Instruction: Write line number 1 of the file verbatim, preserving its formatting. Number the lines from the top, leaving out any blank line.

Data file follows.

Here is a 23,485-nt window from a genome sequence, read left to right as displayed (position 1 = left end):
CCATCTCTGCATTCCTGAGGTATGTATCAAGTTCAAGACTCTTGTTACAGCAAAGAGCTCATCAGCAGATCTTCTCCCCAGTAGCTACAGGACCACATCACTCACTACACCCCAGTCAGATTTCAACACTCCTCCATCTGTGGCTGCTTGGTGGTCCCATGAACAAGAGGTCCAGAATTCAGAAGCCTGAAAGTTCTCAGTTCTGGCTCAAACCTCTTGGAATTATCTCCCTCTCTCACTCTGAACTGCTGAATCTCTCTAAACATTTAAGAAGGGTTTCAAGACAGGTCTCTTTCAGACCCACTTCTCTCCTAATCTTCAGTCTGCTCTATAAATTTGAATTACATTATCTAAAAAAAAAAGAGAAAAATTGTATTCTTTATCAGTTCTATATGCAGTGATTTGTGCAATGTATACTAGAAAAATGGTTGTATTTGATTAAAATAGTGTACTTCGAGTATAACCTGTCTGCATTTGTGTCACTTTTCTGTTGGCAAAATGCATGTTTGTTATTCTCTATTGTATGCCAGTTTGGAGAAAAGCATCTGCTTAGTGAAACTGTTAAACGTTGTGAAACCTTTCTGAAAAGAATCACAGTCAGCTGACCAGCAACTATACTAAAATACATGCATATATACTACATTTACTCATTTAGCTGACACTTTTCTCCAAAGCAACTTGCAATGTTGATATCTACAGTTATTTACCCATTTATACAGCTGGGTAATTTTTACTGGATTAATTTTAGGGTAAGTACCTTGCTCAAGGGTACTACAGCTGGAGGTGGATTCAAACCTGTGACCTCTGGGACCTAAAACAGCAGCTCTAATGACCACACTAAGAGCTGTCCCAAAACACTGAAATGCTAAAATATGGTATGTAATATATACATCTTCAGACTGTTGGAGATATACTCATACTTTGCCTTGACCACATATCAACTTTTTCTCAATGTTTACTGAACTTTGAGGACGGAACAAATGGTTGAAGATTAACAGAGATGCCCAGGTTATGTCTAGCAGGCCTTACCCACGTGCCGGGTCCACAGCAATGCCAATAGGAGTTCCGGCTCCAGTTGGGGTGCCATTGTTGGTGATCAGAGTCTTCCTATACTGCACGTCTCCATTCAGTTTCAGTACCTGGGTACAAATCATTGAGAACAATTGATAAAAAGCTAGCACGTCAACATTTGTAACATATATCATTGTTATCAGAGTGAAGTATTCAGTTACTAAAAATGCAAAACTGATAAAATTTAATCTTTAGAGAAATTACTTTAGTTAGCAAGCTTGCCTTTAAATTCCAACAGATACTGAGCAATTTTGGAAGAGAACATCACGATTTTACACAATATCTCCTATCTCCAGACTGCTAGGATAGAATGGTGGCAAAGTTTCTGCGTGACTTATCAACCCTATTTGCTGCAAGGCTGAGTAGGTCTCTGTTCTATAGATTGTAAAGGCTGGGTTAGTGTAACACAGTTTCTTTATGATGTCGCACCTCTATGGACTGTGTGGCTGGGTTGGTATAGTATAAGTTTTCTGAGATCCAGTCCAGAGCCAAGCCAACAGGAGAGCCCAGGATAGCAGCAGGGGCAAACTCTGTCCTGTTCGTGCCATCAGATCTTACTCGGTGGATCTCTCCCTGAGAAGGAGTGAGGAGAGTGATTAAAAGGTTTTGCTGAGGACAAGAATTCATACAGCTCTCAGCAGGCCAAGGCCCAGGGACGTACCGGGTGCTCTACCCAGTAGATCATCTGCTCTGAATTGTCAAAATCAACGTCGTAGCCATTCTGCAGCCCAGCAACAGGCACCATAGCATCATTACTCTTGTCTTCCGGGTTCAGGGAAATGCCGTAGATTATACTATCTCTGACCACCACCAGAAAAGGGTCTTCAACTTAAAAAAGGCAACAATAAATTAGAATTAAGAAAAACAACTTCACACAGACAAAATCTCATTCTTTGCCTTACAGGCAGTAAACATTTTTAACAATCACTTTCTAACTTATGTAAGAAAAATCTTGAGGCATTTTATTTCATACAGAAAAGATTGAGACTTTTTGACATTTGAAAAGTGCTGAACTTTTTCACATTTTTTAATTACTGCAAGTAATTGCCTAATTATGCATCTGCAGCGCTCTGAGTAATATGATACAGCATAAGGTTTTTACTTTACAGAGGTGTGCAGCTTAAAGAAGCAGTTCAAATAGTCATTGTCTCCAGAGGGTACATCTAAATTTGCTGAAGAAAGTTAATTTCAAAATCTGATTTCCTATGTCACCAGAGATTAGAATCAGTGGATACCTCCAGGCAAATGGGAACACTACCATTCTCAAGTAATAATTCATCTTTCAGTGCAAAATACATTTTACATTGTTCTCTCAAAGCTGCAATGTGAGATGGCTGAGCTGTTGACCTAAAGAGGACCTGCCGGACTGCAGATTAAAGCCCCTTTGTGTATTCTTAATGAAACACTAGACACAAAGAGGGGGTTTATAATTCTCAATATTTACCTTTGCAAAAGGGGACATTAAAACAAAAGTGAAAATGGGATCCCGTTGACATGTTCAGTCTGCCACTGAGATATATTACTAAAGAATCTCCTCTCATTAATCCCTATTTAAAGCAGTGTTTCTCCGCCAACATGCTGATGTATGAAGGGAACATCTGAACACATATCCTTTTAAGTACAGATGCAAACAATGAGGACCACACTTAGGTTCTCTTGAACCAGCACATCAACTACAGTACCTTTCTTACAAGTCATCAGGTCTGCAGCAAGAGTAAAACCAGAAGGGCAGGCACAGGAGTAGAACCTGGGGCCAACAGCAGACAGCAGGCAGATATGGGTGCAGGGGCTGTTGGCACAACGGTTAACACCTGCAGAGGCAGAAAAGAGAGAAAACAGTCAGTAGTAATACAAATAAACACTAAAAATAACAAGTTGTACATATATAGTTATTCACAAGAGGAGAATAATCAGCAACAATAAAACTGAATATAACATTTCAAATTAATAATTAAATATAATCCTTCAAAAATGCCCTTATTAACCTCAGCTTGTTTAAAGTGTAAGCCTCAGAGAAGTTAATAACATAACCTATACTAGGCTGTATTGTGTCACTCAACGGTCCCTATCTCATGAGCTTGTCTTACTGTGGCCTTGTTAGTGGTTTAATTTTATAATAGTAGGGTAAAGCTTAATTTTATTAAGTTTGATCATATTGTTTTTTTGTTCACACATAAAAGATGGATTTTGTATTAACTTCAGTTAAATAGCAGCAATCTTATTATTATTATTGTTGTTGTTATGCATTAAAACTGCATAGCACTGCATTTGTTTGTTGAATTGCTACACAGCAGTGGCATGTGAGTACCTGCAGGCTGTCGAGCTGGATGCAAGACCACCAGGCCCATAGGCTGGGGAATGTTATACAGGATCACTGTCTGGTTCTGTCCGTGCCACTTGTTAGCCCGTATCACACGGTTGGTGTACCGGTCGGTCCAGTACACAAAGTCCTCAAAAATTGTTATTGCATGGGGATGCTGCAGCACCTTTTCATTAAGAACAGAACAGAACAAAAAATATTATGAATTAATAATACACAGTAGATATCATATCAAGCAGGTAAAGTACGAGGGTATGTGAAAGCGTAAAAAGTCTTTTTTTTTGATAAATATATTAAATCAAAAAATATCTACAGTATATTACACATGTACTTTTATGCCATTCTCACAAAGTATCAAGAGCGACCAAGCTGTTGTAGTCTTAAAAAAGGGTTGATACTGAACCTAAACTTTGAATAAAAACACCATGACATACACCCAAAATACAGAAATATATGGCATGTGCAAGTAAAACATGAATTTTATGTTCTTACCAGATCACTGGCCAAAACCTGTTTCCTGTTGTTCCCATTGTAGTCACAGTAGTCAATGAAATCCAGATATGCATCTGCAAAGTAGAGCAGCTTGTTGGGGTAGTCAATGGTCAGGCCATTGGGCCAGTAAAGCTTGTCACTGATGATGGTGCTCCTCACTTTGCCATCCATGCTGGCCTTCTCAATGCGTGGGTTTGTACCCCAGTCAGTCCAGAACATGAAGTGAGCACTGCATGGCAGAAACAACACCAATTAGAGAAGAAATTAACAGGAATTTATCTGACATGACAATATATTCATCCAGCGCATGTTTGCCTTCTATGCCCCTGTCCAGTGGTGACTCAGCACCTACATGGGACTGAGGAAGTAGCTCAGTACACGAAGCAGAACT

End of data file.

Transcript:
Here is a 23,485-nt window from a genome sequence, read left to right as displayed (position 1 = left end):